Avnet Embedded has also seen increased interest in COMs across the board since the pandemic pushed supply chain issues over the tipping point, as a COM-based approach can reduce development time, complexity, and deliver most of the electronic components required by a system design from a single source. At the show, the company discussed how its in-house design expertise and partnership with Intel helps drive intelligence into end markets ranging from smart agriculture to electric vehicle charging (Video 3).
On the data logging front, ADLINK Technology enables the IoT edge with COM-HPC by taking advantage of the expanded pinout in systems like rugged industrial servers. At the show, the company explained how this flexibility—along with the longevity afforded by replacing COM-HPC modules but retaining application-specific carrier boards—combines with the company’s Edge IoT software stack to help companies quickly connect applications with cloud providers like AWS, Microsoft, or other server infrastructure (Video 4).
SECO is another company working to push data from the edge into intelligent cloud-based applications using a flexible software platform, Clea, which SECO’s CPO Maurizio Caporali described at embedded world (Video 5).
To serve the diverse embedded market, the Clea Edge SDK interfaces data from a range of targets, including power-efficient Atom®, Celeron®, and Pentium® modules and high-performance computing 12th Gen Core and Xeon D processors devices with integrated functional safety capabilities. In addition to COM-HPC, these solutions are also available in industry standards like SGeT’s SMARC and PICMG’s COM Express.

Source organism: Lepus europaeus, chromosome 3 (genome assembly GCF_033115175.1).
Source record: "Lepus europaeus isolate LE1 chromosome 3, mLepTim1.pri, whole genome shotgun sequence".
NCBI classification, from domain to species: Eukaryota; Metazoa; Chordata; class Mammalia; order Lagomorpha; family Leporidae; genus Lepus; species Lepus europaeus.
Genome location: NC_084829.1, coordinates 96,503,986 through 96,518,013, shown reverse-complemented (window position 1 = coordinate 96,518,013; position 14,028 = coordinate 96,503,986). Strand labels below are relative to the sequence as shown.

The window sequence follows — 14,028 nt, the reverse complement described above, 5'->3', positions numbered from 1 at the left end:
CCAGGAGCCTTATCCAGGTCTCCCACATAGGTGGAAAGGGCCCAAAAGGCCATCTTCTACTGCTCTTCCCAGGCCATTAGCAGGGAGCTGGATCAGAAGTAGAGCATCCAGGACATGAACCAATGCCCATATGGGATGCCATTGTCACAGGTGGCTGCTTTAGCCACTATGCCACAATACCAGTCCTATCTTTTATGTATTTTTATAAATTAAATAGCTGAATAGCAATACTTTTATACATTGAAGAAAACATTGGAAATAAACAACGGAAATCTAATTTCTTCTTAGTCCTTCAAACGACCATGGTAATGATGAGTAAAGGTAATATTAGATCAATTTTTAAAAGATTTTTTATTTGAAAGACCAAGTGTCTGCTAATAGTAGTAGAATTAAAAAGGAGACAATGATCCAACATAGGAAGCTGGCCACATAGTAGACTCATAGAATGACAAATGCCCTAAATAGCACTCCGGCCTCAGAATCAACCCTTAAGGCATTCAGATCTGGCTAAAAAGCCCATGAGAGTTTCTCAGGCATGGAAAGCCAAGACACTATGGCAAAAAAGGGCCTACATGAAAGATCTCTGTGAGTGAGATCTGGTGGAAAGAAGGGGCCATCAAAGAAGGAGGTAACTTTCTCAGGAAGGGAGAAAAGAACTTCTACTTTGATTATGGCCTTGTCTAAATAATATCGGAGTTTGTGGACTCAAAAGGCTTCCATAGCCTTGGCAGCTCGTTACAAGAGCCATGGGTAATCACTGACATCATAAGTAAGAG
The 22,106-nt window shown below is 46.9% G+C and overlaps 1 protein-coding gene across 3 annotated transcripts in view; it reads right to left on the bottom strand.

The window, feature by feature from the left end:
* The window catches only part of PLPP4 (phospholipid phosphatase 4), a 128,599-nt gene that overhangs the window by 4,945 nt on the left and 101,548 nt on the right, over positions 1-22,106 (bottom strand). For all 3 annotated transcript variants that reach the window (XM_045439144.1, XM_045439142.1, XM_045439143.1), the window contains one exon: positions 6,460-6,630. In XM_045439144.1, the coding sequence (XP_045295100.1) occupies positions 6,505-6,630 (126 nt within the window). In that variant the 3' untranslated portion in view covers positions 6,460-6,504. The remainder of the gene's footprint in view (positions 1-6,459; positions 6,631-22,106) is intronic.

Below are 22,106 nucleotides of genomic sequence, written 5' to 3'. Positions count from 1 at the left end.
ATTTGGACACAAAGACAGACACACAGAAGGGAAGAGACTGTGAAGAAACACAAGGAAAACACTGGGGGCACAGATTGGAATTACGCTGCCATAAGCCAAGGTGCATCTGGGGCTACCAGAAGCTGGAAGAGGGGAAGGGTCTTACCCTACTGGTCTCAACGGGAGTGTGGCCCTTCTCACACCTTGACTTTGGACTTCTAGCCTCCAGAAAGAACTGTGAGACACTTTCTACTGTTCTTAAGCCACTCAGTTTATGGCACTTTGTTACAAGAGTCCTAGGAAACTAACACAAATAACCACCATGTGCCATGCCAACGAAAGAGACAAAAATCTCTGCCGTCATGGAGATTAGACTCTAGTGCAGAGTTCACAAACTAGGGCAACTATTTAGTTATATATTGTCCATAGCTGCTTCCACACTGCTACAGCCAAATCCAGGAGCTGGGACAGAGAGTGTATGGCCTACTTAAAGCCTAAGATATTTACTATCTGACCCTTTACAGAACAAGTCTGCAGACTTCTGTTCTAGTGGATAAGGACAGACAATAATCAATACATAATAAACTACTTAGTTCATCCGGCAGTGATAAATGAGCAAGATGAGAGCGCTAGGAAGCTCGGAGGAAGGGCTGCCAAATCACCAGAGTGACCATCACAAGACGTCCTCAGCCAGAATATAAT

It’s important to note that the introduction of COM-HPC doesn’t mean the end is near for other standards like COM Express at all. Claus Giebert, Business Development Manager for embedded and automation solutions provider Advantech, responsible for CPU-based COMs, revealed why “COM Express, for many existing application areas, will remain the dominating form factor for many years to come.” (Video 6). For those needing faster data transfers, more I/O, and higher performance, COM-HPC offers a path forward.
But there’s also the option of merging next-generation processors with current-generation standards. For example, during the exhibition, Prodrive Technologies introduced its 95 mm x 95 mm Atlas 12th Gen Series COM Express Compact Module based on i3, i5, or i7 P-series Core™ processors (Figure 1).
Alder Lake Everywhere
Of course, Intel technology on display at embedded world 2022 was not limited to just COMs. Elsewhere, companies showcased their latest solutions based on 12th Gen Core processors in all manners of form factors and systems such as the Supermicro SYS-111AD-HN2 1U Embedded Systems and SYS-E300-13AD Mini-1U Super Servers.
The key takeaway is that more so than in normal years, the return of embedded world injected a lot of newness into the embedded-technology sector. New 12th Generation Core™ processors could be found almost everywhere, and new industry-standard form factors capable of supporting them like COM-HPC were widely available. A sizeable number of new-to-the-industry developers were also in the crowd, preparing to usher in a new phase for connected embedded and IoT systems: mass commercial deployment.
Together, all this suggests big things are in store for the next iteration of edge computing.
This article was edited by Christina Cardoza, Associate Editorial Director for insight.tech.